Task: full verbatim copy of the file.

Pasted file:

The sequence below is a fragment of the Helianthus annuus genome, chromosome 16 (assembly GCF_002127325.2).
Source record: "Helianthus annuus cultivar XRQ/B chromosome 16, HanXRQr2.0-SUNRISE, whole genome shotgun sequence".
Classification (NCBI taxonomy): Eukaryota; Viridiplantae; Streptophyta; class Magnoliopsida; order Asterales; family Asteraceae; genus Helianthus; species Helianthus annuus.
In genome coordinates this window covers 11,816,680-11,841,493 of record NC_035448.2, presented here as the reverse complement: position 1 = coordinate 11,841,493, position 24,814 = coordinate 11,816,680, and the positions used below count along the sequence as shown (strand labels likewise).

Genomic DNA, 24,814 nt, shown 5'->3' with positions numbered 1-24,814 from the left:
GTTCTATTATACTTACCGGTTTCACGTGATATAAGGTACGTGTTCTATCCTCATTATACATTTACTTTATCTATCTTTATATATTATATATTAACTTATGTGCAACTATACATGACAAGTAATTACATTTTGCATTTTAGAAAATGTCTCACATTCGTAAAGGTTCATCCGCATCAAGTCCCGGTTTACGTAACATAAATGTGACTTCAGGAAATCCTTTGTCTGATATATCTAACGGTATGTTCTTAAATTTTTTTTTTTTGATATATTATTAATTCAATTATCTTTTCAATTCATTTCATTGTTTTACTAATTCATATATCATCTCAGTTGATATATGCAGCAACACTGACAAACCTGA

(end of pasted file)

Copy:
The sequence below is a fragment of the Helianthus annuus genome, chromosome 16 (assembly GCF_002127325.2).
Source record: "Helianthus annuus cultivar XRQ/B chromosome 16, HanXRQr2.0-SUNRISE, whole genome shotgun sequence".
Classification (NCBI taxonomy): Eukaryota; Viridiplantae; Streptophyta; class Magnoliopsida; order Asterales; family Asteraceae; genus Helianthus; species Helianthus annuus.
In genome coordinates this window covers 11,816,680-11,841,493 of record NC_035448.2, presented here as the reverse complement: position 1 = coordinate 11,841,493, position 24,814 = coordinate 11,816,680, and the positions used below count along the sequence as shown (strand labels likewise).

Genomic DNA, 24,814 nt, shown 5'->3' with positions numbered 1-24,814 from the left:
GTTCTATTATACTTACCGGTTTCACGTGATATAAGGTACGTGTTCTATCCTCATTATACATTTACTTTATCTATCTTTATATATTATATATTAACTTATGTGCAACTATACATGACAAGTAATTACATTTTGCATTTTAGAAAATGTCTCACATTCGTAAAGGTTCATCCGCATCAAGTCCCGGTTTACGTAACATAAATGTGACTTCAGGAAATCCTTTGTCTGATATATCTAACGGTATGTTCTTAAATTTTTTTTTTTTGATATATTATTAATTCAATTATCTTTTCAATTCATTTCATTGTTTTACTAATTCATATATCATCTCAGTTGATATATGCAGCAACACTGACAAACCTGA